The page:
Upon retiring from military life, Hamilton returned to Albany, New York. In January of 1782, Hamilton's wife Betsey gave birth to their first son, Philip. The couple had eight children altogether, two girls and six boys, over the span of twenty years. The couple and their first son lived together in Albany until they moved to Wall Street in New York City in 1883.

In January of 1882, Hamilton petitioned the New York Supreme Court to grant him special waivers so that he could become a lawyer. Ordinarily, would-be lawyers were required to serve a three-year internship before taking the bar exam, but the court granted Hamilton's request because he had served as an aide to George Washington in the army for four years. Hamilton immediately began studying for the upcoming bar exam later that year. His old King's College friend and comrade-in-arms Robert Troup helped him in his studies. To help himself prepare, Hamilton went over old New York court cases and compiled his analysis of the cases in a book called Practical Proceedings in the Supreme Court of New York. Although Hamilton was only a twenty-five-year-old student when he wrote the manual, it became a standard text in New York legal studies for decades afterwards. In October 1882, Hamilton passed the bar exam and was granted the legal right to practice law in the new State of New York.

Hamilton did not begin practicing law right away, however. Instead, he focused his energies on the national financial crises. The fledgling United States faced a plethora of financial hardships. To begin with, war debts had accumulated, and under the Articles of Confederation, which set the guidelines for the government of the United States at the time, Congress did not have the power to forcibly collect taxes from the states to raise money. Some states acknowledged Congress's requests, but others did not, and there were several types of currencies circulating throughout the country. Congress had its own currency, as did some individual states, and even some private banks printed money. Inflation was terribly high as well. In 1781, Hamilton proposed to Robert Morris, Congress's Superintendent of Finance, that a national bank should be created to regulate the new country's money and finances. Hamilton also suggested that Congress be given the power to directly levy taxes. Morris fought for Hamilton's ideas in Congress and appointed Hamilton to the position of Receiver of Continental Taxes in New York in May of 1782. Hamilton accepted, although he thought the position was one of limited possibilities, as he had very little real power to enforce tax collection.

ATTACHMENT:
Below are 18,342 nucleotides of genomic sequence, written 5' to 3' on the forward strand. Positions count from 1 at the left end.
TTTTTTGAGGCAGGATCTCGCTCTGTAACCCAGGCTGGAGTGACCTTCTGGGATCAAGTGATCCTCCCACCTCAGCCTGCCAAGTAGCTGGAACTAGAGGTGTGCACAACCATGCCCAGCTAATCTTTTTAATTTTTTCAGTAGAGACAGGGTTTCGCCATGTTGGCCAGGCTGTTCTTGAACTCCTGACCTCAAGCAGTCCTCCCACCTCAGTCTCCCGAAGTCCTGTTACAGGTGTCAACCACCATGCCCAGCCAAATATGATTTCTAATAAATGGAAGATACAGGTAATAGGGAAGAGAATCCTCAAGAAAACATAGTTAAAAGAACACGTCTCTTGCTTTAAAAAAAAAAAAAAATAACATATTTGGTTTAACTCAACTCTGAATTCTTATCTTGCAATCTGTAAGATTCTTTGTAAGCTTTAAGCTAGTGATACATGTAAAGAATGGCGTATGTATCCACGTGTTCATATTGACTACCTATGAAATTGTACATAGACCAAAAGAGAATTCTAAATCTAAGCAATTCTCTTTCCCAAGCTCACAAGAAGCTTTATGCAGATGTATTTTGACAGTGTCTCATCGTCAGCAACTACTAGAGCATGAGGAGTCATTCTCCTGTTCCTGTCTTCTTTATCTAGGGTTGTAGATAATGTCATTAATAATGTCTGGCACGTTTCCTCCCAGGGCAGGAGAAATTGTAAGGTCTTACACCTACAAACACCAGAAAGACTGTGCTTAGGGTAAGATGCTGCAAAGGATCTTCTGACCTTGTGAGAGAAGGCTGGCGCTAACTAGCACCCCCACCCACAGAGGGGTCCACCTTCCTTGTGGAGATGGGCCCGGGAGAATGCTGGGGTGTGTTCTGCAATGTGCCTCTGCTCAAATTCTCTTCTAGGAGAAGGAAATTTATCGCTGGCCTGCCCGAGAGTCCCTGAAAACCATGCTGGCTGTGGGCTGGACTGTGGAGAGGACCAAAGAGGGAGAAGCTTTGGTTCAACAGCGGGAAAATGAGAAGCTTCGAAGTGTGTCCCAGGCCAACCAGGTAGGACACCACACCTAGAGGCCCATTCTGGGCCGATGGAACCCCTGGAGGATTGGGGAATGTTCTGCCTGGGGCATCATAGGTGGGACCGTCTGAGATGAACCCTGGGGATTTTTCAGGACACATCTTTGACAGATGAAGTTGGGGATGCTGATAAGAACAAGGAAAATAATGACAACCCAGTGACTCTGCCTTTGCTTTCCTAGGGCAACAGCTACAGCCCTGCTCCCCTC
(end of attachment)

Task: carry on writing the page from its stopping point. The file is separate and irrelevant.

Fortunately for Hamilton, new opportunities arose, and shortly after his appointment as tax collector, Hamilton was elected to Congress as a representative of the State of New York. Hamilton served in Congress for nearly a year, from October of 1782 until August of 1783. During his service, Hamilton participated in the drafting of the peace treaty between the United States and Great Britain that ended the Revolutionary War. Hamilton proposed that naval activity should be banned from the Great Lakes between the United States and British Canada, but his proposals were ignored. Naval power in this region would later prove to be a problem for both countries during the War of 1812.

After eight months as a U.S. Congressman, Hamilton returned to New York in November, 1783, and established a legal practice in his Wall Street home. The practice proved to be very profitable for Hamilton, who represented many of New York's wealthiest businesses and individuals. He also represented many unpopular New Yorkers, including the Tories, who had sided with the British during the Revolution. Many New Yorkers accused Hamilton of betraying his countrymen to profit from wealthy loyalists, but Hamilton responded that the nation should adopt the policy of "forgive and forget." Hamilton felt that any laws designed to punish loyalists would give the United States a bad name and drive loyalist merchants away from the United States when the country most needed their business.

In June, 1784, defended a loyalist in the case of Rutgers v. Waddington, during which he stated that a state "cannot repeal the law of the United States." Hamilton actually lost the case, but the New York City judge concurred that the national government was supreme over the state governments. Hamilton cherished this belief for the rest of his life.

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